Tue Aug 28, 2012 3:46 am Post
Tue Aug 28, 2012 7:15 am Post
Tue Aug 28, 2012 6:05 pm Post
Tue Aug 28, 2012 10:13 pm Post
Wed Aug 29, 2012 9:25 am Post
CJ Parmenter wrote:Bear in mind that editing software has been programmed by human beings -- in other words, it is making an evaluation that is based on what the programmers think is important, or on what the programmers are capable of incorporating into the software. You may actually be getting bad "advice". Ironically, it is only possible to judge whether these programs are any good or not when you have arrived at a level of knowledge that makes them redundant.
It might be more useful to do some reading about writing. Everyone will have their own list, but in my case I found these interesting or useful: E. Gowers, *The complete plain words*; Kingsley Amis, *The King's English*; Bill Bryson, *Mother tongue*; G. V. Carey, *Mind the stop*. I also have a kind of love affair with the Oxford English Dictionary -- I have the full version on my Mac hard drive! One of the best things I ever bought. You might also have a look at Swift's famous essay *A letter to a young gentleman, lately enter’d into holy orders* (http://jonathanswiftarchive.org.uk/brow ... _3_2.html#).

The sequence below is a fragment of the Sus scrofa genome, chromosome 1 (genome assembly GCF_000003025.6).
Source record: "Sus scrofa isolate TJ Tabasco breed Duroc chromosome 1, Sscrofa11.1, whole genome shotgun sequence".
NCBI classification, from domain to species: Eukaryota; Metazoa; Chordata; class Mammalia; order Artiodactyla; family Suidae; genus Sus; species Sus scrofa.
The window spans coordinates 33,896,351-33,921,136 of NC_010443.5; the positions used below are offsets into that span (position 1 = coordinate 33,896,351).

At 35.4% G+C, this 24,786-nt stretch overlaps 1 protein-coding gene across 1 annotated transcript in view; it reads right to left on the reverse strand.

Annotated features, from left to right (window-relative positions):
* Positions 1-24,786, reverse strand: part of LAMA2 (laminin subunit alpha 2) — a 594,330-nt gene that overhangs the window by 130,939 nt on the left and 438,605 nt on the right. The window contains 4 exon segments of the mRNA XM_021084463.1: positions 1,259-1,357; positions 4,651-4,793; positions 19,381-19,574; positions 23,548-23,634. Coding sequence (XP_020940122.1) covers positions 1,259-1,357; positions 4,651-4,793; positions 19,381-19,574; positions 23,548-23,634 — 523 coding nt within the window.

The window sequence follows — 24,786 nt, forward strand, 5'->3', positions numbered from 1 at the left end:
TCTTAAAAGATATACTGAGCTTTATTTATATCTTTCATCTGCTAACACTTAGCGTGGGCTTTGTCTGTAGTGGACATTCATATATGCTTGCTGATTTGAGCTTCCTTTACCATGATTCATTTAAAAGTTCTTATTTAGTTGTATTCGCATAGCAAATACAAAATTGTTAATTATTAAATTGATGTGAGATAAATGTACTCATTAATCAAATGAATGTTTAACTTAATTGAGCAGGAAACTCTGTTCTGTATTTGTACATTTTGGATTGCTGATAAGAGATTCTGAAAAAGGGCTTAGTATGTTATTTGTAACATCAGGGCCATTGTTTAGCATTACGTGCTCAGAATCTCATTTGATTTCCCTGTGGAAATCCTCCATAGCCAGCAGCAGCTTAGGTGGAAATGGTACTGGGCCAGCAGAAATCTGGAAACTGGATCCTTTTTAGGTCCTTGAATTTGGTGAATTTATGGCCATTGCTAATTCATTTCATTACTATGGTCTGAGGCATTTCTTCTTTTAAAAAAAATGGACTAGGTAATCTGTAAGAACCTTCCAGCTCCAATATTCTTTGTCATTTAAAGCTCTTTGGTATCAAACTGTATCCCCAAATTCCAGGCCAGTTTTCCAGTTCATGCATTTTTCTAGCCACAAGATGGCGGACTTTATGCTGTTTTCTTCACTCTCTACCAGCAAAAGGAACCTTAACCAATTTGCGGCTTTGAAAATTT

Wed Aug 29, 2012 4:29 pm Post
Thu Aug 30, 2012 8:41 am Post
mbbntu wrote:Er ... thank you for the implied compliment. Just my personal thoughts on the matter!
Sat Sep 01, 2012 12:12 am Post
Hugh wrote:I can see that they could well have a role if they worked, but, within my experience, software has yet to conquer fully the intricacies of English use.
Hugh wrote:And by the way, Martin, rhythm (of the right sort) as a hugely desirable but widely disregarded attribute of English prose? Yesss!
Sat Sep 01, 2012 11:27 am Post
PJS wrote:I doubt that software -- excluding that between the ears -- ever can conquer those intricacies. What it might conquer is the self-confidence of so many writers that its own formulae/paradigms become accepted as de facto standards. As if the poor language didn't already have enough problems.
Sun Sep 02, 2012 9:49 am Post
Jaysen wrote:The question, that I'm not sure is answerable, is if "creativity" is cognitive or not. If creativity is a mere matter of comparison, extension, and combination (compare ideas, extend them internally then combine them in prose) then all a truly self teaching cognitive application would need is adequate hardware to process and store its "thoughts".
Sun Sep 02, 2012 1:16 pm Post
Sun Sep 02, 2012 1:43 pm Post
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